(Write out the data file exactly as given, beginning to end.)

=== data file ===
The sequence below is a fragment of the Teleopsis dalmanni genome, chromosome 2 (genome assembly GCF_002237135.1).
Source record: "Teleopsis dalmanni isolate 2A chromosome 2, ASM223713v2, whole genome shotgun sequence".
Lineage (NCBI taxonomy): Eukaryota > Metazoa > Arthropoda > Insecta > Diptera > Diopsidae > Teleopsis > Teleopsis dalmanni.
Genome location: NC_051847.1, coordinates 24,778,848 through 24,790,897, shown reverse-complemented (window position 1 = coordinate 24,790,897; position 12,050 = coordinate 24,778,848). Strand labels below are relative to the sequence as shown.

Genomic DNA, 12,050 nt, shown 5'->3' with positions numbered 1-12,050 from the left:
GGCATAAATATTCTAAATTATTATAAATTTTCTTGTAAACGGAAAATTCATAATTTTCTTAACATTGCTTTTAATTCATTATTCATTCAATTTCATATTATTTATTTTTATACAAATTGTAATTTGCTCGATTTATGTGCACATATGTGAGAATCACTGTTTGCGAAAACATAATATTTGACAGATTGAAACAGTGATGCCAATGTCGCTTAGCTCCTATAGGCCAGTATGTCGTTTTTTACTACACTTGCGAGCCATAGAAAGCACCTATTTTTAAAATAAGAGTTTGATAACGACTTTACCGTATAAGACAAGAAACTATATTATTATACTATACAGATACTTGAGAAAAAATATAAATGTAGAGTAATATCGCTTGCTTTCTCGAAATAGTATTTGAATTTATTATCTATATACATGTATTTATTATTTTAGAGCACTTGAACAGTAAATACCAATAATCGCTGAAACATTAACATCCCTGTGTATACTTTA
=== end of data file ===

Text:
The sequence below is a fragment of the Teleopsis dalmanni genome, chromosome 2 (genome assembly GCF_002237135.1).
Source record: "Teleopsis dalmanni isolate 2A chromosome 2, ASM223713v2, whole genome shotgun sequence".
Lineage (NCBI taxonomy): Eukaryota > Metazoa > Arthropoda > Insecta > Diptera > Diopsidae > Teleopsis > Teleopsis dalmanni.
Genome location: NC_051847.1, coordinates 24,778,848 through 24,790,897, shown reverse-complemented (window position 1 = coordinate 24,790,897; position 12,050 = coordinate 24,778,848). Strand labels below are relative to the sequence as shown.

Genomic DNA, 12,050 nt, shown 5'->3' with positions numbered 1-12,050 from the left:
GGCATAAATATTCTAAATTATTATAAATTTTCTTGTAAACGGAAAATTCATAATTTTCTTAACATTGCTTTTAATTCATTATTCATTCAATTTCATATTATTTATTTTTATACAAATTGTAATTTGCTCGATTTATGTGCACATATGTGAGAATCACTGTTTGCGAAAACATAATATTTGACAGATTGAAACAGTGATGCCAATGTCGCTTAGCTCCTATAGGCCAGTATGTCGTTTTTTACTACACTTGCGAGCCATAGAAAGCACCTATTTTTAAAATAAGAGTTTGATAACGACTTTACCGTATAAGACAAGAAACTATATTATTATACTATACAGATACTTGAGAAAAAATATAAATGTAGAGTAATATCGCTTGCTTTCTCGAAATAGTATTTGAATTTATTATCTATATACATGTATTTATTATTTTAGAGCACTTGAACAGTAAATACCAATAATCGCTGAAACATTAACATCCCTGTGTATACTTTA